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Gaza Freedom March Letter Three—December 29

December 30, 2009

Guest Post, Jean Athey:

Free Gaza actions occurred all over Cairo today, and so the police, who are often in riot gear, have had a busy day—they show up wherever we go. They are incredibly young, maybe 18 or 19. Typically, when the police work a demonstration, they surround us with moveable steel fences, which they line up behind– sometimes two deep–and they watch us with what seems to be curiosity, not malice.  However, their innocent appearance doesn’t mean they won’t become aggressive; for example, police today were very rough with several Spanish protesters. As internationals, though, we have great protection, not enjoyed by locals. Some Egyptians have joined in these protests, and we find their courage astounding.

This morning, I was at the U.S. Embassy with a group of about 40 other Americans. We went hoping to see the Ambassador, but instead we were surrounded by Egyptian police in riot gear and kept penned in for some five hours. The police told us that they did this at the behest of the American Embassy, but later the “political security officer” of the Embassy denied it. So, who is lying?  It is interesting that the French ambassador spent the night outside with the French protesters when they first occupied the sidewalk in front of their embassy, but the American ambassador refused to see us and apparently had us detained, and for no reason.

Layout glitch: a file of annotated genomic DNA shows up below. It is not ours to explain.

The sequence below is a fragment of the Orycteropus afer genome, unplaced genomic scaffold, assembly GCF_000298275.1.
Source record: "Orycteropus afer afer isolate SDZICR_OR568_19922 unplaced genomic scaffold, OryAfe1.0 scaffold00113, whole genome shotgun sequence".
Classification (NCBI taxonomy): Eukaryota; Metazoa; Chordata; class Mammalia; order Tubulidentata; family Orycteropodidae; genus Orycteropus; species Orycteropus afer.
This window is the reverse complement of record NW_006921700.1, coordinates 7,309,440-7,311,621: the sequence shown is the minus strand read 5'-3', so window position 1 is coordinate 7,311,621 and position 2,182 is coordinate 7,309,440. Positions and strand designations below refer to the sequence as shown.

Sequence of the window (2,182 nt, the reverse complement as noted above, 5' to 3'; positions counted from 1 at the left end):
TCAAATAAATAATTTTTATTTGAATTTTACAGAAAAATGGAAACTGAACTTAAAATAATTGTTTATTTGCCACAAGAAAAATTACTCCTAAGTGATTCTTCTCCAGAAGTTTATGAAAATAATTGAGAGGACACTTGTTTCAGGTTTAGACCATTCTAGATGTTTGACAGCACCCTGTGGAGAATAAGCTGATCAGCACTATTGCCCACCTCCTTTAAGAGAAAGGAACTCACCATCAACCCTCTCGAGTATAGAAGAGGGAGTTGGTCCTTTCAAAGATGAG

We went to the American Embassy to ask the U.S. to prevail upon the Egyptian government and allow our nonviolent delegation into Gaza. The U.S. has tremendous leverage with Egypt, of course, and if the U.S. asked Egypt to allow us to go to Gaza, the border would surely be opened immediately. Three members of our group were allowed inside the Embassy to speak to an American representative, while the rest of us were prevented from moving outside our temporary pen.  Our spokespersons reminded the political officer with whom they met that when Barack Obama came to Cairo in June, he spoke movingly of the power of nonviolence as a way to resist oppression. The President said,